Quoting Amnesty International, The British daily Said: UK Failed Bahrainis by Whitewashing Violations
2017-09-11 - 9:40 p
Bahrain Mirror- Exclusive: The British Morning Star daily said that "Britain must stop "lending cover" to human rights abuses in Bahrain, Amnesty International said yesterday as it published a new report on the Gulf kingdom." The organization warned of a "disastrous decline" in Bahrain's human rights situation, saying that families have been targeted by the authorities after their relatives protested peacefully in London.
Amnesty slammed the British government for failing to investigate the reprisal attacks and whitewashing of abuses by the regime. It has written to Foreign Office Minister Alistair Burt demanding answers.
The organization said Bahrain continues to crush dissent, with a violent crackdown on protests against the government that killed six people - including a child - along with mass arrests, the torture of detainees and the elimination of free expression.
Despite this, the British government's latest assessment on human rights in Bahrain refers to a "mixed picture," with praise for the country's "progress on its reform agenda."
But Amnesty points to a "disturbing development" after Bahraini authorities targeted the family of prominent government critic Sayed Ahmed Al-Wadaei, who lives in exile in Britain.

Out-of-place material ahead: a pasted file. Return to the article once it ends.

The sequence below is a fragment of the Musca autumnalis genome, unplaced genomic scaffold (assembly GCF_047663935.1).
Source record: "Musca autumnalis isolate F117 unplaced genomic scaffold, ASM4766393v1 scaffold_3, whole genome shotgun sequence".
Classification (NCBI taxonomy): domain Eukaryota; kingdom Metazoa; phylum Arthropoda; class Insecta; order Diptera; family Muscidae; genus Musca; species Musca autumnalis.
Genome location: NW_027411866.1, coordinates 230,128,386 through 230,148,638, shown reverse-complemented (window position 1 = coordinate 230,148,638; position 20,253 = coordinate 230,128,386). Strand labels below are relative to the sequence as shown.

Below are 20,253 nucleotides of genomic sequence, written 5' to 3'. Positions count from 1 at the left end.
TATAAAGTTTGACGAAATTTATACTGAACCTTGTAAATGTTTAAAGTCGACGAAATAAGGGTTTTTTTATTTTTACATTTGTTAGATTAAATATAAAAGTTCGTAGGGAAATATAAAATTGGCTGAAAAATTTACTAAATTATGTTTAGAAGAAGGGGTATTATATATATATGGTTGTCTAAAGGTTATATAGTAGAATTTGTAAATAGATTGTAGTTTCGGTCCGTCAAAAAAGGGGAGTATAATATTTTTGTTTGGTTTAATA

Hours after a peaceful protest in London during a visit by King Hamad bin Isa Al Khalifa last year, his wife and young child were arrested in Bahrain, with interrogators making specific reference to his presence at the London demonstration.
Amnesty director Kate Allen said the people of Bahrain felt betrayed by the British government.
She called on the kingdom to allow representatives of the United Nations and human rights organizations into the country. "There's been a disastrous decline in human rights in Bahrain over the past year, but you'd never know it from the UK's rosy pronouncements on Bahrain," Allen said.
She said Britain needs to wake up to the reality of what is happening in Bahrain and must go beyond so-called "quiet diplomacy" to speak out against the regime's human rights abuses.
The newspaper said that the Foreign Office had not responded to the Star's request for comment at the time of going to press.
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